Preferably the basic sulfurized alkaline earth metal alkyl phenate is prepared from an alkyl phenate having the following formula: ##STR3## wherein: r. R11 represents one or more, preferably 1 to 3, alkyl substituents on the benzene ring, such as the alkyl substituents described above.
The basic sulfurized alkaline earth metal alkyl phenates are present in the lubricating oil compositions of the invention in an amount effective to substantially prevent the deposit of contaminants formed in the oil during severe high temperature of the system containing the composition. This effective amount can vary widely and typically ranges from about 0.4 to about 4% weight phenate in the total composition, preferably from about 0.8 to about 2% weight phenate in the lubricating oil composition.
The corrosion-inhibiting or retarding properties are imparted to the lubricating oil composition of this invention by the combination of a chlorinated olefin with the components that have been previously described. To be effective in this composition, the chlorinated olefin should contain from about 15 to 50 carbon atoms and from 20 to 60% by weight chlorine. In order to prevent excessive loss of the chlorinated olefin from the lubricating oil composition during use, the chlorinated olefin should have a boiling point of at least about 300° F. The chlorinated olefin may be, for example, a cracked wax olefin obtained using conventional cracking methods to crack the wax followed by chlorination. Alternatively, the chlorinated olefin may be derived by isomerizing an alpha-olefin followed by chlorination. Particularly preferred are chlorinated olefins containing from about 20 to about 38 carbon atoms and from about 30 to 50% by weight chlorine. It is understood that the chlorinated olefins need not be pure mixtures of a single-molecular-weight chlorinated olefin. More preferably, the chlorinated olefin is a mixture of various olefins having a carbon content within the range described and varying amounts of chlorination per molecule. The ranges given represent average values for the total composition of the chlorinated olefin.
Generally, adequate corrosion control is obtained when from 0.01 to 1 weight percent of the chlorinated olefin in present in the lubricating oil composition. Preferably, from about 0.05 to 0.5 percent of the chlorinated olefin is used in the compositions of this invention.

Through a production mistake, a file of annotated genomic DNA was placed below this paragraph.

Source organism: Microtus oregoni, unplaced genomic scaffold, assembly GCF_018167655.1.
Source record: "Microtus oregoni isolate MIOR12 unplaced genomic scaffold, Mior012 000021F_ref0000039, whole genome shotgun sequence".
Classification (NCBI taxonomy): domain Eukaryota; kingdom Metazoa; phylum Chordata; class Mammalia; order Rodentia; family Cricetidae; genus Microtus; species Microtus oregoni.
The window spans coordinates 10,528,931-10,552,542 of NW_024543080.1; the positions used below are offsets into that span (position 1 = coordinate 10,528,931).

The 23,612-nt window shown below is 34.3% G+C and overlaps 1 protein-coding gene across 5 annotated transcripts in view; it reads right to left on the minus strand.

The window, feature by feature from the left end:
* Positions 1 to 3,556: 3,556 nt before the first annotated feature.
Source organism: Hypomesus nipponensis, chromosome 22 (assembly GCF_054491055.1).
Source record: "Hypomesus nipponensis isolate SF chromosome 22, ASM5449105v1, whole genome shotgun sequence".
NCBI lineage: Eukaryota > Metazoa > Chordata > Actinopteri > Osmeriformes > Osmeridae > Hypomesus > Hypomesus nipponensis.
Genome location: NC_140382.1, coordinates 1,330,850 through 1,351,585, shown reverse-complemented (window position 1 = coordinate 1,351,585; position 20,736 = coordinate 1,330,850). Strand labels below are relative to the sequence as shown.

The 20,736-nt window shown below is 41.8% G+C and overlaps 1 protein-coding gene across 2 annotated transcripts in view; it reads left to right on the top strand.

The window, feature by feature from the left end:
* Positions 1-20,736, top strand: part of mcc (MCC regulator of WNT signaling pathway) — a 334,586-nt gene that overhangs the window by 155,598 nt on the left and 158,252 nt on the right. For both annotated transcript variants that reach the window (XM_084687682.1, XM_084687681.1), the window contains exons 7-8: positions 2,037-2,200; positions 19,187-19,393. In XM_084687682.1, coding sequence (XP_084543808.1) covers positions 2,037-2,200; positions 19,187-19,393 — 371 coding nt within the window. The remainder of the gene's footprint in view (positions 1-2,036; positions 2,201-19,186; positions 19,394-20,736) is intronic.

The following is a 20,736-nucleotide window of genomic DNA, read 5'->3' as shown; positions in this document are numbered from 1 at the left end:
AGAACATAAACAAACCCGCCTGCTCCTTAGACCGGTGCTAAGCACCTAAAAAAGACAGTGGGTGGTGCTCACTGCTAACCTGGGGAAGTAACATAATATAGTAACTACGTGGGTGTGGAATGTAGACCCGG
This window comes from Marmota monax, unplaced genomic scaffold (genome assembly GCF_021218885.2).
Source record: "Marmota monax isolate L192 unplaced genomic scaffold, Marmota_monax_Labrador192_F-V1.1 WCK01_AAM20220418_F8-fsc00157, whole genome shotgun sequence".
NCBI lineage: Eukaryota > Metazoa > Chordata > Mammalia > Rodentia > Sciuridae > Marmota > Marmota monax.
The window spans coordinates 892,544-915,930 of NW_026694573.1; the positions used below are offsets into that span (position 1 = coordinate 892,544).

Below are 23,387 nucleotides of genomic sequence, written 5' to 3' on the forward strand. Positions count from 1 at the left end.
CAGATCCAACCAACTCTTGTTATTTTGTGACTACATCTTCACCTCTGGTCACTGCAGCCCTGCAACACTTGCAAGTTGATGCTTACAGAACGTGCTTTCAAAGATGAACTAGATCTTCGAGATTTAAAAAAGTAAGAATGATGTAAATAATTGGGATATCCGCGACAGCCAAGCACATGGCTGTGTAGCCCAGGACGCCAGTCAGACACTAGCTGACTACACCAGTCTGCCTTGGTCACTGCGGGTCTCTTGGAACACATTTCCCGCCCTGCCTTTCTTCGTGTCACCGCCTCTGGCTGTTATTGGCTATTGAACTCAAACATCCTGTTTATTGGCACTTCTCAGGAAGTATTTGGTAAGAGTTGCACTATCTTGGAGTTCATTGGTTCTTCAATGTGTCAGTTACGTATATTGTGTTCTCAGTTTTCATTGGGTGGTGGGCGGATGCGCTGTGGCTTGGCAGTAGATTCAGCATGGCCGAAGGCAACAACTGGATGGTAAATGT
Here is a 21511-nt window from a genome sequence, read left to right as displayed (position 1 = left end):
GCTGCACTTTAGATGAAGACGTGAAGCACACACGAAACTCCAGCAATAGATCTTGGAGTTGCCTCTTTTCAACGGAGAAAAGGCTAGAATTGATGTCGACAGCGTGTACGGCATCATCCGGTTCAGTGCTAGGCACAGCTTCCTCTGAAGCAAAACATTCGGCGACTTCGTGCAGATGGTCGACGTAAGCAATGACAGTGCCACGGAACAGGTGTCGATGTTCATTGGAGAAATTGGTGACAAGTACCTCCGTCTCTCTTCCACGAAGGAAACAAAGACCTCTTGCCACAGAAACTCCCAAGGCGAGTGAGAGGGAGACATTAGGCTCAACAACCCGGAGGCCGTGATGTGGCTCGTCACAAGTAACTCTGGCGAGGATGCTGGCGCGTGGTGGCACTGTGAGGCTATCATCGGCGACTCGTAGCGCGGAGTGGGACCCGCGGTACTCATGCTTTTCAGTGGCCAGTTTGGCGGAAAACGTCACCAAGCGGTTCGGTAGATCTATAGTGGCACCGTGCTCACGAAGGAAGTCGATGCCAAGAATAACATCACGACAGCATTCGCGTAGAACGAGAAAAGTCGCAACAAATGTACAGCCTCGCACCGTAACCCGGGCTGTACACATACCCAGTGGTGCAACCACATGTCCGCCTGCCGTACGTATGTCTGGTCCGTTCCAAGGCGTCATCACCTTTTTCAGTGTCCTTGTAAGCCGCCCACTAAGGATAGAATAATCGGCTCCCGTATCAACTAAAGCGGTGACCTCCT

In a preferred embodiment the compositions of this invention are particularly suited for use in automatic transmissions, particularly in passenger automobiles. Automatic transmission fluids generally have a viscosity in the range from about 75 to 1000 SUS (Saybolt Universal Seconds) at 100° F and from about 35 to 75 SUS at 210° F. The base oils for the automatic transmission fluids are light lubricating oils and ordinarily have a viscosity in the range of about 50 to 400 SUS at 100° F and 33 to 50 SUS at 210° F. The base stock is a lubricating oil fraction of petroleum, either naphtenic or paraffinic base, unrefined, acid refined, hydrotreated, or solvent refined as required in the particular lubricating need. Also, synthetic oils meeting the necessary viscosity requirements, either with or without viscosity index improvers, may be used as the base stock.
To summarize, the various constituents will be present in the automatic transmission fluid as follows. The alkenyl succinimide used in this invention generally will be present in the functional fluid in from about 1.4 to about 4% weight, more usually from about 1.75 to about 2.25% weight. In concentrates prepared for addition to the base oil prior to use, the alkenyl succinimide can be present in from about 10 to about 35 weight percent. The Group II metal salt of a dihydrocarbyl dithiophosphoric acid will generally be present in the functional fluid in from about 0.5 to about 1.5% weight, more usually from about 0.75 to about 1.0% weight. The dithiophosphoric acid salts may be present in concentrates in from about 5 to about 20% weight. The friction-modifying component, e.g., the fatty acid esters and oil-soluble oxyalkylated derivatives thereof a fatty acid amide of low-molecular-weight amino acids, an N-fatty alkyl-N,N-diethanol amine, an N-fatty alkyl-N,N-di(ethoxyethanol)amine, an N-fatty alkyl-N,N-di(polyethoxy)ethanol amines, or mixtures thereof, will generally be present in the functional fluid in from about 0.1 to about 0.8% weight, more usually from about 0.2 to about 016% weight. The amine may be present in concentrates in from about 2 to about 6% weight. The Group II metal salt of a hydrocarbyl sulfonic acid will generally be present in the functional fluid in from about 0.9 to about 1.8% weight, more usually from about 1.0 to about 1.4% weight. The sulfonic acid salt may be present in concentrates in from about 5 to about 15% weight.